On April 26 and April 8, 2022, the Ninth Circuit, aided by AAI amicus briefs, handed victories to antitrust plaintiffs in two important cases involving platform markets and class certification, respectively, The PLS.com, LLC v. National Association of Realtors and Olean Wholesale Grocery Cooperative, Inc. v. Bumble Bee Foods, LLC (en banc).
In The PLS.com v. National Association of Realtors, a unanimous panel of the Ninth Circuit Court of Appeals ruled in favor of plaintiffs, reversing a district court opinion that held PLS had failed to state a claim against the National Association of Realtors (NAR). Before it was driven from the market by NAR’s conduct, PLS offered an alternative real estate listing service to NAR’s MLS, targeting listings with limited information, so-called pocket listings. AAI’s amicus brief argued two important points. First, antitrust plaintiffs are only required to allege harm to competition and direct purchasers from conduct, and are not required also to allege harm to end consumers. Second, AAI argued that the presence of network effects does not excuse exclusionary conduct by platforms.
The Ninth Circuit accepted both arguments. First, the panel held that in an antitrust context, “the term ‘consumer’ is not limited to ‘ultimate consumers.” Real estate agents, who are the buyers of network listing services are also consumers in an antitrust case. Second, as urged by AAI, the court rejected NAR’s argument that the presence of network effects implied that consumers would be better off with a single listing platform (NAR’s MLS) than multiple competing platforms. The opinion mirrored AAI’s argument in its brief that such an argument is directly contrary to the purpose of the antitrust laws and that consumers, not NAR, should be allowed to choose which products they prefer. If NAR’s arguments about the consumer benefits of its MLS were correct, then they would be a basis on which NAR could compete, not a basis for excluding its competitors.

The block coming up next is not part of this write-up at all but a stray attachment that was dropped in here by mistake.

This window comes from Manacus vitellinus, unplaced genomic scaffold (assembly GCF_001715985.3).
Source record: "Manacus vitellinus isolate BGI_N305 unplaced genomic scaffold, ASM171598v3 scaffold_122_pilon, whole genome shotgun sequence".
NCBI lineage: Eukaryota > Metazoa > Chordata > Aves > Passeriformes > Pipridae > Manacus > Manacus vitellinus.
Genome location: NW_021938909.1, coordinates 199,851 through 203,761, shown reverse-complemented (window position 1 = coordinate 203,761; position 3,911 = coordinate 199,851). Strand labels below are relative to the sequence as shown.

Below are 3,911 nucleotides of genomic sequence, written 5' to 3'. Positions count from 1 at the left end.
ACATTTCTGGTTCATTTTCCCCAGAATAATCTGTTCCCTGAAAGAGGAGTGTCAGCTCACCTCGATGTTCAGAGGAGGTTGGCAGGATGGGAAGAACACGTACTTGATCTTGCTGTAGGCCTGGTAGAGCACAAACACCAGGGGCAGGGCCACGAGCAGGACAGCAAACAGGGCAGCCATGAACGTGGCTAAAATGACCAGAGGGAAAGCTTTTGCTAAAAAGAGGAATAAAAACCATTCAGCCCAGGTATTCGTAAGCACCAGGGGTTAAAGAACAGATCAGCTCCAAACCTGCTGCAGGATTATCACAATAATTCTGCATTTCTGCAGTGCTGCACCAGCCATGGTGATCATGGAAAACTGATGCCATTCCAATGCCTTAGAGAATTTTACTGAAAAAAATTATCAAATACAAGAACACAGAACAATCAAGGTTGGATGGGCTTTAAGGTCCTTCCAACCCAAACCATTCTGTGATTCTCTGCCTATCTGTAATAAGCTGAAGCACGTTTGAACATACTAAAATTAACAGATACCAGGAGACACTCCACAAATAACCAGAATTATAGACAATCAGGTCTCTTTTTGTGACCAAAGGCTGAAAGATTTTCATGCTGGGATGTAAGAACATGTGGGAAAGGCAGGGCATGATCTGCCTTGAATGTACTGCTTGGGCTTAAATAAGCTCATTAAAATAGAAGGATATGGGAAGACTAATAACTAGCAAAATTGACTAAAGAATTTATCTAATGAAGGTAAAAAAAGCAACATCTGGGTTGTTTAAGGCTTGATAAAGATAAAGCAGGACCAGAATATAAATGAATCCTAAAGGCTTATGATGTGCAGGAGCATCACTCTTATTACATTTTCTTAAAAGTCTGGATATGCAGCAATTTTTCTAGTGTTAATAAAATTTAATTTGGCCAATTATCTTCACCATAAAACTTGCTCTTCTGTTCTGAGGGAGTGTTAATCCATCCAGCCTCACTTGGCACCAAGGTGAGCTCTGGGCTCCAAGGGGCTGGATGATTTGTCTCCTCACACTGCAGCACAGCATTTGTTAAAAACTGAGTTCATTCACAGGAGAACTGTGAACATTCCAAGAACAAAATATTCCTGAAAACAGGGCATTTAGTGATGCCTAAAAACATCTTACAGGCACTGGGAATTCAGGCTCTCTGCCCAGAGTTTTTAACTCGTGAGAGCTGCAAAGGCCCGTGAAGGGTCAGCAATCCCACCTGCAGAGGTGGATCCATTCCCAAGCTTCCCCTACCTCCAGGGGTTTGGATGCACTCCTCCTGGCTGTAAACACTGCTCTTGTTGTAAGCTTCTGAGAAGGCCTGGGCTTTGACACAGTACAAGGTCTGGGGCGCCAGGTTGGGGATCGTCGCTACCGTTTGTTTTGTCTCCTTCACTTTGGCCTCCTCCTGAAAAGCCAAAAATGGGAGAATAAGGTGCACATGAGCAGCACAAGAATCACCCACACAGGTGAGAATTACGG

The district court had also dismissed PLS’s claims on the basis that they failed to satisfy Ohio v. American Express (“Amex”). Specifically, the district court held that “PLS does not allege a plausible injury to participants on both sides of the market…both home sellers and home buyers.” On appeal, PLS argued that AmEx does not apply at the motion to dismiss stage or to networks that do not involve simultaneous transactions and that, in any event, it had alleged harm to both sides of the market. While AAI did not brief the Amex issues, the Ninth Circuit’s decision largely followed AAI’s work on Amex in other cases.